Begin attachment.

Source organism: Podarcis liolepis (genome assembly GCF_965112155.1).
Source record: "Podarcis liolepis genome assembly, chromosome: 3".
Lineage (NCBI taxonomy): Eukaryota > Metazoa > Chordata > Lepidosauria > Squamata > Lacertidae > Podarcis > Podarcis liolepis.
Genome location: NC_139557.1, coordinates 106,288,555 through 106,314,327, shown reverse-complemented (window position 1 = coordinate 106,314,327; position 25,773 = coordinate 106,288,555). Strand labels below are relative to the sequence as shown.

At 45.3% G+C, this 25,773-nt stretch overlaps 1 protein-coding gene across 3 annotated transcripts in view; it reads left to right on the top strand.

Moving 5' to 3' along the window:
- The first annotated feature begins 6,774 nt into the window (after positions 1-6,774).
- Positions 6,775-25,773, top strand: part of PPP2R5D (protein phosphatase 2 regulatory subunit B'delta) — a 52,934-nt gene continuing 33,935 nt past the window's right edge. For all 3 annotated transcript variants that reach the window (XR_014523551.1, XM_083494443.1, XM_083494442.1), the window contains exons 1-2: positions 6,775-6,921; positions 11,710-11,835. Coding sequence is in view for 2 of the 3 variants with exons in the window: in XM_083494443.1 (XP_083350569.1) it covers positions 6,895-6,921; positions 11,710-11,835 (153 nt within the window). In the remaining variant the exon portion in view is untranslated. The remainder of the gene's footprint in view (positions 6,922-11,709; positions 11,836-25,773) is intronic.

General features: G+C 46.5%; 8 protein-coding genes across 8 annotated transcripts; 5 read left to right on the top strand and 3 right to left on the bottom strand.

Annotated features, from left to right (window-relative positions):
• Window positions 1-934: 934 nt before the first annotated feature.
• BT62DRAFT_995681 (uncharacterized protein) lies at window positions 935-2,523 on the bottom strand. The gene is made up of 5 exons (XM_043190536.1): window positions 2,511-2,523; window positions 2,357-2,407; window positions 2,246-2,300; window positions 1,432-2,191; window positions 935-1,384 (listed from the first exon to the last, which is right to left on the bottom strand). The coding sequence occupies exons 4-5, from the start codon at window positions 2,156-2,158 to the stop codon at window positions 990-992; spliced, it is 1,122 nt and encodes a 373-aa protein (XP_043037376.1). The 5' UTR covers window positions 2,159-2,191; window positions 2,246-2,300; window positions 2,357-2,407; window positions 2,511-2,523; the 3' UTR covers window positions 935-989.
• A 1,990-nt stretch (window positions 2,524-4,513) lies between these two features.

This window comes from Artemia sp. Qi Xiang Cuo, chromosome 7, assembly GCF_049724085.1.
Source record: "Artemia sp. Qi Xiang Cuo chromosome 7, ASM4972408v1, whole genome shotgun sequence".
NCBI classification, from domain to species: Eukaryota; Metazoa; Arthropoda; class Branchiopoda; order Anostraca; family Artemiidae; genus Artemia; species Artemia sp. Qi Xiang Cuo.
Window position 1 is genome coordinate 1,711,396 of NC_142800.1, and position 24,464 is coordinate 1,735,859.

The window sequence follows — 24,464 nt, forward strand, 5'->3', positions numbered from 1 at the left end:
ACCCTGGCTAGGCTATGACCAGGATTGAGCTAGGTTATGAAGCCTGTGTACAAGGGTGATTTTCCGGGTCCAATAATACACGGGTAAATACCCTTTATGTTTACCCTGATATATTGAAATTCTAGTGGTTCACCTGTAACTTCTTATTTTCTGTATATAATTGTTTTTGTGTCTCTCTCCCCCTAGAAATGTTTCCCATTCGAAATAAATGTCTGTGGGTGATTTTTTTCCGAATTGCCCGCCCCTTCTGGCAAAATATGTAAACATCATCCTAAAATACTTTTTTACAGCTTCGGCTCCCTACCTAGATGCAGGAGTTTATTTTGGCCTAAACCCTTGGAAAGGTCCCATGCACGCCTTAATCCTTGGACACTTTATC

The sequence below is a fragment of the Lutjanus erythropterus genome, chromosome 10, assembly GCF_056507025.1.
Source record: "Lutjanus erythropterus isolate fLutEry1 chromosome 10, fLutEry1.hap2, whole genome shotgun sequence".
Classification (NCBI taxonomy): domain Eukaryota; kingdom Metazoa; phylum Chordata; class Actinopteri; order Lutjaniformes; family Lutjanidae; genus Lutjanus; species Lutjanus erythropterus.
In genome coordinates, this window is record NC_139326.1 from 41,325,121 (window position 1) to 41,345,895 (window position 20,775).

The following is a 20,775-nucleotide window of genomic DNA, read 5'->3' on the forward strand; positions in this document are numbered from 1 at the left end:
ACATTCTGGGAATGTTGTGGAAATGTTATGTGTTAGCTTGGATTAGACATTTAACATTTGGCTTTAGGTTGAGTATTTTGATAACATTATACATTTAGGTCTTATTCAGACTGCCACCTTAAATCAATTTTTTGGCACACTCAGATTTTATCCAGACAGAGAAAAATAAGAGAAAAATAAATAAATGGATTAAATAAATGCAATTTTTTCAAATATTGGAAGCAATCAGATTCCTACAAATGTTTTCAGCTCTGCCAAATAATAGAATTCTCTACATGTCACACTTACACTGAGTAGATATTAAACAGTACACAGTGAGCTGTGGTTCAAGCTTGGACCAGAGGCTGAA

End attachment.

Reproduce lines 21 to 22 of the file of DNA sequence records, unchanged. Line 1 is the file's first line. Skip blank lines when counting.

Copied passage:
Source record: "Lutjanus erythropterus isolate fLutEry1 chromosome 10, fLutEry1.hap2, whole genome shotgun sequence".
Classification (NCBI taxonomy): domain Eukaryota; kingdom Metazoa; phylum Chordata; class Actinopteri; order Lutjaniformes; family Lutjanidae; genus Lutjanus; species Lutjanus erythropterus.